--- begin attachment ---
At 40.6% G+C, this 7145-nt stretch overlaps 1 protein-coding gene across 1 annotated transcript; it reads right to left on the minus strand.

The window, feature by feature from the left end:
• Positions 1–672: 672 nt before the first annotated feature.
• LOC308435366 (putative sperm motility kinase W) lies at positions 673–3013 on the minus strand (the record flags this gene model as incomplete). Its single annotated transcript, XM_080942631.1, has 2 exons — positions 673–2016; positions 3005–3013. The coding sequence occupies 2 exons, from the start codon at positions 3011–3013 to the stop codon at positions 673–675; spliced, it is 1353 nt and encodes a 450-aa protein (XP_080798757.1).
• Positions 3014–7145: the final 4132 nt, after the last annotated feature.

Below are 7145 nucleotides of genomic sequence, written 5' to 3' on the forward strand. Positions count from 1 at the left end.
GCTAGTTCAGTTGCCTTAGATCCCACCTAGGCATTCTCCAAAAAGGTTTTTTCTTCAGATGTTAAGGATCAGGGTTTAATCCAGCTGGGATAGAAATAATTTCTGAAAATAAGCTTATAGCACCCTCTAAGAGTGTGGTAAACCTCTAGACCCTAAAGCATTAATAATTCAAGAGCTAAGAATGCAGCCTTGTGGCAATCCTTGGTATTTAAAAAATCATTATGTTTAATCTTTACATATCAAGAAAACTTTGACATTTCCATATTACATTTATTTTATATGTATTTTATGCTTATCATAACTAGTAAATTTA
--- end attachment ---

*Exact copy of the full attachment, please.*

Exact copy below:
At 40.6% G+C, this 7145-nt stretch overlaps 1 protein-coding gene across 1 annotated transcript; it reads right to left on the minus strand.

The window, feature by feature from the left end:
• Positions 1–672: 672 nt before the first annotated feature.
• LOC308435366 (putative sperm motility kinase W) lies at positions 673–3013 on the minus strand (the record flags this gene model as incomplete). Its single annotated transcript, XM_080942631.1, has 2 exons — positions 673–2016; positions 3005–3013. The coding sequence occupies 2 exons, from the start codon at positions 3011–3013 to the stop codon at positions 673–675; spliced, it is 1353 nt and encodes a 450-aa protein (XP_080798757.1).
• Positions 3014–7145: the final 4132 nt, after the last annotated feature.

Below are 7145 nucleotides of genomic sequence, written 5' to 3' on the forward strand. Positions count from 1 at the left end.
GCTAGTTCAGTTGCCTTAGATCCCACCTAGGCATTCTCCAAAAAGGTTTTTTCTTCAGATGTTAAGGATCAGGGTTTAATCCAGCTGGGATAGAAATAATTTCTGAAAATAAGCTTATAGCACCCTCTAAGAGTGTGGTAAACCTCTAGACCCTAAAGCATTAATAATTCAAGAGCTAAGAATGCAGCCTTGTGGCAATCCTTGGTATTTAAAAAATCATTATGTTTAATCTTTACATATCAAGAAAACTTTGACATTTCCATATTACATTTATTTTATATGTATTTTATGCTTATCATAACTAGTAAATTTA